​The importance of the ​Yankees coming out victorious against the ​Oakland A's in their AL Wild Card game Wednesday night cannot be overstated.


Somehow, this was even more than just a do-or-die game that could've shuttered a 100-win season before the team even got a chance to face off with Boston. It's because so much of their wild win can be owed to manager Aaron Boone, who looked phenomenally sharp in a series of decisions that helped New York move on to the ALDS. 

​​We've been waiting to say that all year long.


Using the volatile second-half edition of Luis Severino surprised many, but he ended up being a major difference-maker in the game, doing things JA Happ simply doesn't have the power to. He started off by striking out the leadoff batter with three pitches before ending the inning with a strikeout of second baseman Jed Lowrie. 


This decision helped New York (and the stadium's fans) get off to a fast start, which led to Aaron Judge's two-run home run. 


When the A's loaded the bases in the top of fourth inning, our faith in Boone was shaken yet again. But with no one in the bullpen, Severino pounded a 100-mph fastball past Marcus Semien, ending the inning. It was truly a defining moment of the game. Sevy finally believed in himself, at least in part because Boone believed in him.


But that wasn't the only button Boone pressed that worked. 

Of course, Boone's call to bring in Adeiny Hechavarria in the sixth inning also payed dividends. While many fans were worried that the loss of Miguel Andujar could've helped torpedo the offense (and Hechavarria nearly came up in a big spot in the sixth, after all), this too turned out ingenious.The natural ​​shortstop made an absolute circus catch on a ball that could've been trouble for New York, turning an inning-opening line drive double (with a six-run lead) into a swift first out.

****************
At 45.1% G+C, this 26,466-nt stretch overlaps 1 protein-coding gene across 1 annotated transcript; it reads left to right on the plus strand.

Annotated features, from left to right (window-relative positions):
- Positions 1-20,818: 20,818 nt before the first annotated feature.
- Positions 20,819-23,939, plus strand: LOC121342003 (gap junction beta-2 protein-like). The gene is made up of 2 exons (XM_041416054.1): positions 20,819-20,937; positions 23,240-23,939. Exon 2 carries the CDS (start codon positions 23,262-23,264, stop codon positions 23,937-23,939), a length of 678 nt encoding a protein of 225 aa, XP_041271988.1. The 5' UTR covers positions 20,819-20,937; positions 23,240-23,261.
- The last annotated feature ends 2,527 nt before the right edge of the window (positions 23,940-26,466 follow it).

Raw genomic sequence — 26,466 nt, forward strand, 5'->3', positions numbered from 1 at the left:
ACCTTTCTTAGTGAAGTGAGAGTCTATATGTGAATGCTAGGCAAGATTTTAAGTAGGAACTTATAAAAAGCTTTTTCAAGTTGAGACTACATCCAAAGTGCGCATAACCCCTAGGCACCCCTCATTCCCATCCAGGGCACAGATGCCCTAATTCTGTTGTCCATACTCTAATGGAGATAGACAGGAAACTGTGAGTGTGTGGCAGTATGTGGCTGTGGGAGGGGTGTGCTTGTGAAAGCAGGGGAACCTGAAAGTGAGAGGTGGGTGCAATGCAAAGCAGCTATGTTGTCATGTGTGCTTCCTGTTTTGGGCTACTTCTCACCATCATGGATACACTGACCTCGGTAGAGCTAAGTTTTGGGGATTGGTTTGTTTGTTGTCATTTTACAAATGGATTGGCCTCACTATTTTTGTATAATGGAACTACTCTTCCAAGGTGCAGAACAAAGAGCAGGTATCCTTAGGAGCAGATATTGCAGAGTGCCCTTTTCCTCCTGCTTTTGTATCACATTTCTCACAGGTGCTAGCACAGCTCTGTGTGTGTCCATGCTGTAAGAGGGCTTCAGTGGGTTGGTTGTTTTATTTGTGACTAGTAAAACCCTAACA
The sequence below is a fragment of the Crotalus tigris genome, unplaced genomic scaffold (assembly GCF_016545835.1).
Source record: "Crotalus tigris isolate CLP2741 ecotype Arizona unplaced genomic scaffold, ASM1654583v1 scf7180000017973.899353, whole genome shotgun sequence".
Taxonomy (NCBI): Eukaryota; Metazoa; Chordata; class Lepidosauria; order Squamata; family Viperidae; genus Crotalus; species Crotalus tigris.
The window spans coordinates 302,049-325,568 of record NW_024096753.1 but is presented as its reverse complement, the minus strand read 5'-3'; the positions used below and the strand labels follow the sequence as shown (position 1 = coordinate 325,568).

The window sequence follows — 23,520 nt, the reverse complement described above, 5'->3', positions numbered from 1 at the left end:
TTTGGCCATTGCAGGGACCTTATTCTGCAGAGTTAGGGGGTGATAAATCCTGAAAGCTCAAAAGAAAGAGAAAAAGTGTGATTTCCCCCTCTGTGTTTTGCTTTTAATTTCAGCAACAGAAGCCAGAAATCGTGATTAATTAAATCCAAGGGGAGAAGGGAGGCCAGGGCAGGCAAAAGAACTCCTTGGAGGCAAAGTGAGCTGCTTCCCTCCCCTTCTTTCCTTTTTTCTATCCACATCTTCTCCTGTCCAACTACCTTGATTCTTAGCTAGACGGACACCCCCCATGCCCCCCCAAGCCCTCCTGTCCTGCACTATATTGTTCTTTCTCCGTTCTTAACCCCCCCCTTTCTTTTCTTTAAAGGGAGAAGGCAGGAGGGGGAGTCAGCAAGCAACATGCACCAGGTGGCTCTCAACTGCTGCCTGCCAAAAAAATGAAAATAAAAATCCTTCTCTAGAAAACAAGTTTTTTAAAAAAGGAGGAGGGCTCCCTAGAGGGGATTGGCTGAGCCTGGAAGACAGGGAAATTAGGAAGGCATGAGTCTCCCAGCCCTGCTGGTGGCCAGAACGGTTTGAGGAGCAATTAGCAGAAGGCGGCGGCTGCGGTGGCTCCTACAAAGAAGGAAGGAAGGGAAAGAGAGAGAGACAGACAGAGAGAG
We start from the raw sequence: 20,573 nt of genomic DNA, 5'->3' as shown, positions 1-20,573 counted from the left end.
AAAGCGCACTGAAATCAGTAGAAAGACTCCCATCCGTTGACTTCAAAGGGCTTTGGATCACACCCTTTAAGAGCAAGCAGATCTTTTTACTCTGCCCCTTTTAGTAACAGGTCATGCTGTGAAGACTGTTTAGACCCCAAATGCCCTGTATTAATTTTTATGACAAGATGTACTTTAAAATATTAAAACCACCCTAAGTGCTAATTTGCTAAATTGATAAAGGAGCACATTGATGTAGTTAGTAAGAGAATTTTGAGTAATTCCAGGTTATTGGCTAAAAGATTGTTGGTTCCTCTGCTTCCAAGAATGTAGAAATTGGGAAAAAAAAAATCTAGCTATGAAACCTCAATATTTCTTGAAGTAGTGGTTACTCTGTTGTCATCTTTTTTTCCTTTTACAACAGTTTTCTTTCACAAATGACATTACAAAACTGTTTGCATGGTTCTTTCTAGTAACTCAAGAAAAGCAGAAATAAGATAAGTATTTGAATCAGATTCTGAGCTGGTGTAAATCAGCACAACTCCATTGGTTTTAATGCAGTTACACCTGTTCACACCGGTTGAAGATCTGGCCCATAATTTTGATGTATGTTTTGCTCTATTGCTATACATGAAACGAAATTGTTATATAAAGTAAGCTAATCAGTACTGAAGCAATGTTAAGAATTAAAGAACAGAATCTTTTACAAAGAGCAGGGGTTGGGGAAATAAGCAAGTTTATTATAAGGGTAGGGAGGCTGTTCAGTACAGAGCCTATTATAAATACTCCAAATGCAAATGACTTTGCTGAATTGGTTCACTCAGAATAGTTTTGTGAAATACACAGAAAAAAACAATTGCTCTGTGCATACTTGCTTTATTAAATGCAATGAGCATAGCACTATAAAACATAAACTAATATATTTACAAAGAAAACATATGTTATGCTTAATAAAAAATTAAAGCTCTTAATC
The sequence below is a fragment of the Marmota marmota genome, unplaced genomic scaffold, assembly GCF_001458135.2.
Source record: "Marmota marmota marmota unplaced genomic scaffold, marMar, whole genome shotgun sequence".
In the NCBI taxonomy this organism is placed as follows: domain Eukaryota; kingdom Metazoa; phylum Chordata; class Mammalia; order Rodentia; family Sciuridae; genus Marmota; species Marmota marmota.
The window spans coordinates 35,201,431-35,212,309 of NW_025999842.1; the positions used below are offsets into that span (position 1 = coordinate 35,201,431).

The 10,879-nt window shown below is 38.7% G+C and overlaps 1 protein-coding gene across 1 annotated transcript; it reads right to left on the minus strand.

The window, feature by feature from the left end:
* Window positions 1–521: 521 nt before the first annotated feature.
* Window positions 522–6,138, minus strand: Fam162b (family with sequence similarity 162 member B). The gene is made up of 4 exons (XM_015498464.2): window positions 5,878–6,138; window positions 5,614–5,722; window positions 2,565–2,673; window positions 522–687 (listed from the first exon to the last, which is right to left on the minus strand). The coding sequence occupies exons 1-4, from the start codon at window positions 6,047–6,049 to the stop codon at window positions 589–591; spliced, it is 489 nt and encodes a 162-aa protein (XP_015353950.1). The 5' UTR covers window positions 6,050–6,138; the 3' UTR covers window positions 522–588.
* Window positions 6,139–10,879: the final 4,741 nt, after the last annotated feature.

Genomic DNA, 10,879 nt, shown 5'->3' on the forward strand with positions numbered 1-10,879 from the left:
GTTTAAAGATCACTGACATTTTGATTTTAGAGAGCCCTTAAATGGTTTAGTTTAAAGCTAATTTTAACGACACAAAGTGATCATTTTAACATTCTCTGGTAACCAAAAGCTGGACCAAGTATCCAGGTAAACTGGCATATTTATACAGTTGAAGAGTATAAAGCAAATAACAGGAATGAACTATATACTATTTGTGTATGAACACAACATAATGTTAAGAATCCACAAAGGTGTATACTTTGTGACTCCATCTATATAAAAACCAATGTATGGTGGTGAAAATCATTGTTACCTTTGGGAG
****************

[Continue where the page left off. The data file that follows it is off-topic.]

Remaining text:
And let's not forget Dellin Betances. Through four seasons, Joe Girardi seemed entirely incapable of keeping Betances fresh for October, turning him into a tired mess each and every year, learning nothing. In 2018, Betances is still a fireman thanks to something in Aaron Boone's teachings, and he breezed through a two-on, no-out jam in the fifth before returning for an equally-dominant sixth. Worked to perfection. There was just something different here.

Boone definitely impressed in the Yankees's postseason debut and he'll have to keep making smart calls like these down the stretch in order to reach the World Series.